Researchers from the University of North Carolina at Chapel Hill and Yale University have been awarded almost $10 million to study the many ways cocaine use during pregnancy can negatively affect interactions between mothers and their infants.
The project's researchers hope their findings will aid the development of new intervention strategies for helping both mothers and children, and prove valuable to others working in fields such as drug abuse and developmental disorders.
Josephine Johns, Ph.D., associate professor of psychiatry and psychology at UNC, is the principal investigator and project director of the study. Linda Mayes, M.D., professor of child psychiatry, pediatrics and psychology at Yale, is principal investigator for the portion of the study conducted there.
"The scientific tools and methods developed and used for the project, as well as the new information it will provide about the basis of maternal-infant interactions, should prove beneficial for behavioral or biological intervention strategies," Johns said.
"For example, if specific types of cries are found to elicit negative feelings or responses from mothers, on a very basic level we can work with mothers to make them aware of why these cries might be uncomfortable and develop methods for coping and responding to their babies in a more positive fashion," she said.
The study will consist of three separate projects, supported by shared neuroimaging and data analysis teams. Project 1, based at UNC, will examine the effects of cocaine on mother-infant interactions in rodents. Researchers will examine the brain development of infants exposed to cocaine and how that exposure affects their ability to regulate body temperature, hormones and other bodily processes. The project will also determine how cocaine use during pregnancy affects mothers' brain structures and hormonal systems, alters their genetic responses and affects how mothers respond to specific kinds of cues from their babies, such as cries.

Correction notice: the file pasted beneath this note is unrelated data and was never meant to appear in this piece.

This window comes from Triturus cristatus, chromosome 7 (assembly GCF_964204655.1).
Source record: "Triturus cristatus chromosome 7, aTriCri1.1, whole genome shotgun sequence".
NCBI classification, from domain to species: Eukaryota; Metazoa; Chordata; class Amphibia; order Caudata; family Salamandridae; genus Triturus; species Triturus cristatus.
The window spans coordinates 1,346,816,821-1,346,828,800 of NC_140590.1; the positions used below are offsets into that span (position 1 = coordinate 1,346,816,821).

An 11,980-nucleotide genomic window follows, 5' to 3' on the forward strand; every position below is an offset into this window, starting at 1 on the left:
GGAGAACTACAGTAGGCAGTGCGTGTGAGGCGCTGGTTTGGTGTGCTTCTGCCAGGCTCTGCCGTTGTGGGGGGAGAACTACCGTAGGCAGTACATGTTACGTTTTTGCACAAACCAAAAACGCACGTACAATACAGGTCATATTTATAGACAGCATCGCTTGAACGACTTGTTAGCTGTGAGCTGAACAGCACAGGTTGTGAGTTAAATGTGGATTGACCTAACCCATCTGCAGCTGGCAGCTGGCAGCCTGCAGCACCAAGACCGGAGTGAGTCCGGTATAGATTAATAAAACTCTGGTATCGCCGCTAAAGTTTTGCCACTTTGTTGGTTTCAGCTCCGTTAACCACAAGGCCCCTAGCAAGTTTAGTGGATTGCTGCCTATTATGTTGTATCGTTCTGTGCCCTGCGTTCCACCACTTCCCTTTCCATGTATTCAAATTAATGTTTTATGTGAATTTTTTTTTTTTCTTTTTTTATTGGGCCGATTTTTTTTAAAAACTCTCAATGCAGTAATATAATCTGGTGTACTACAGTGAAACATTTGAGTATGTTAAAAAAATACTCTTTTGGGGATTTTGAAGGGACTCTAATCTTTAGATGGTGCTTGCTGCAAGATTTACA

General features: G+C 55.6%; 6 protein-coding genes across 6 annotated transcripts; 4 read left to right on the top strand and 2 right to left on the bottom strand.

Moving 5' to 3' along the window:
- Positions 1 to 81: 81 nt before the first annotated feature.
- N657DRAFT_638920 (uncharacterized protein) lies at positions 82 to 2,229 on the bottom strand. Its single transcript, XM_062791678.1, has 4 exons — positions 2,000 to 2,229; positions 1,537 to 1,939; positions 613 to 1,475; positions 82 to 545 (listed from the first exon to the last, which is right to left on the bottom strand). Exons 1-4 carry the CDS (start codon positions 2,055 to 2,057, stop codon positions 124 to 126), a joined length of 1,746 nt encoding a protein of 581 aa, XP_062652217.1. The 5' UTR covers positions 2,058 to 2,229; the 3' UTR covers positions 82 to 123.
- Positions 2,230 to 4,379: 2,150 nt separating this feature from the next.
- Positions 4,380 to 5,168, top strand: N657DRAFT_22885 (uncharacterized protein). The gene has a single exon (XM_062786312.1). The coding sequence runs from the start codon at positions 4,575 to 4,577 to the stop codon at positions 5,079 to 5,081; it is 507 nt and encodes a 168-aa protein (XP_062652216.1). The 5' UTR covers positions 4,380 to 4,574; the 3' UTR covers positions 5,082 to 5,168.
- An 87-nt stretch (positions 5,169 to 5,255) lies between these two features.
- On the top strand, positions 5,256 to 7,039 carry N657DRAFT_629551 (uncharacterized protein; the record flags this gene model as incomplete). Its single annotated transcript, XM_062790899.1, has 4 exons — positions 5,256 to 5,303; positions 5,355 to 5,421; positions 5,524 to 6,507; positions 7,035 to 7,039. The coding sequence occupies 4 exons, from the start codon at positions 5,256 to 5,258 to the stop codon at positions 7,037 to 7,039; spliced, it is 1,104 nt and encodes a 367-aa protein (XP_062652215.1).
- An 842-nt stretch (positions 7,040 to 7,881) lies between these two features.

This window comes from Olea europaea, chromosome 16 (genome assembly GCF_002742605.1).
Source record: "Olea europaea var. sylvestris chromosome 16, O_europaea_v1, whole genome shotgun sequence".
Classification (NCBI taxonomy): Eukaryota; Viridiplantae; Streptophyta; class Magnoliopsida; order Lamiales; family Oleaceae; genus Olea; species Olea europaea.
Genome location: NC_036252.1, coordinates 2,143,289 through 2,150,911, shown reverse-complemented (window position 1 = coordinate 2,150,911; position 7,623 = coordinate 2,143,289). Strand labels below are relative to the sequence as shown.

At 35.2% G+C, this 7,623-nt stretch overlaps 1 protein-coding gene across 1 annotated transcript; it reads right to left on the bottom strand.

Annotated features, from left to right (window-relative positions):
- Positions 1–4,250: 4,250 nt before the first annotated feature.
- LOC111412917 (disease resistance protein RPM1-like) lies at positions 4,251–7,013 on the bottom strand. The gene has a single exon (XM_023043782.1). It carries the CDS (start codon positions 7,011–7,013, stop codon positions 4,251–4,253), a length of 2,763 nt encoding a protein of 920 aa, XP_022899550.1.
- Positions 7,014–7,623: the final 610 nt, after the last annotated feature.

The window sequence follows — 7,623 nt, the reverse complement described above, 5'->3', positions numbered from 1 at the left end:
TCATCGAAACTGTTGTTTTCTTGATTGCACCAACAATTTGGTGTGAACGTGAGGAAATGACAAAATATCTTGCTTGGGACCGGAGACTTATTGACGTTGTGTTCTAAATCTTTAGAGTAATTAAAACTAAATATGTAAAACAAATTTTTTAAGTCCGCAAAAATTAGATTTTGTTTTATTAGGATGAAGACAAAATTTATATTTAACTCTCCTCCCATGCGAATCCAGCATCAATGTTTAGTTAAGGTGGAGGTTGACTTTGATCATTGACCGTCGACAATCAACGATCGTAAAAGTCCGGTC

Projects 2 and 3 will study similar measures to Project 1, but will focus on human pairs of mothers and infants, including mothers who used cocaine during pregnancy and those who did not. Project 2, also based at UNC, will examine mothers' emotional and hormonal responses when feeding and cuddling their infants, and to baby-related cues such as cries and pictures of babies. Researchers will also study how cocaine exposure during pregnancy affects babies' early brain development, whether their cries have different sound characteristics, and behavioral factors that may affect mother-infant interaction.
Project 3, which is based at Yale, will focus on using functional brain imaging scans, or fMRI technology, to study how mothers' brains react to many of the same stimulus cues used in Project 2, as well as how particular genes may modify key aspects of early maternal sensitivity to infants' cues.
"Understanding, for example, how genes and experiences such as substance use come together to influence how a mother responds to her baby's cry or other expressions of distress sets the stage for working towards finding innovative interventions for adults who are struggling to care for their children under the burden of their own substance use," Mayes said.
All studies will also focus on the role of the hormone oxytocin, which has been identified as playing an important role in human child birth, production of breast milk and response to stress, and has also been directly associated with early maternal care and social behavior in laboratory rodents. Previous studies in Johns' lab found that rodent mothers exposed to cocaine during and just after pregnancy provided poorer care to their pups, which correlated with disruptions of the oxytocin system.
Source: Tom Hughes
University of North Carolina School of Medicine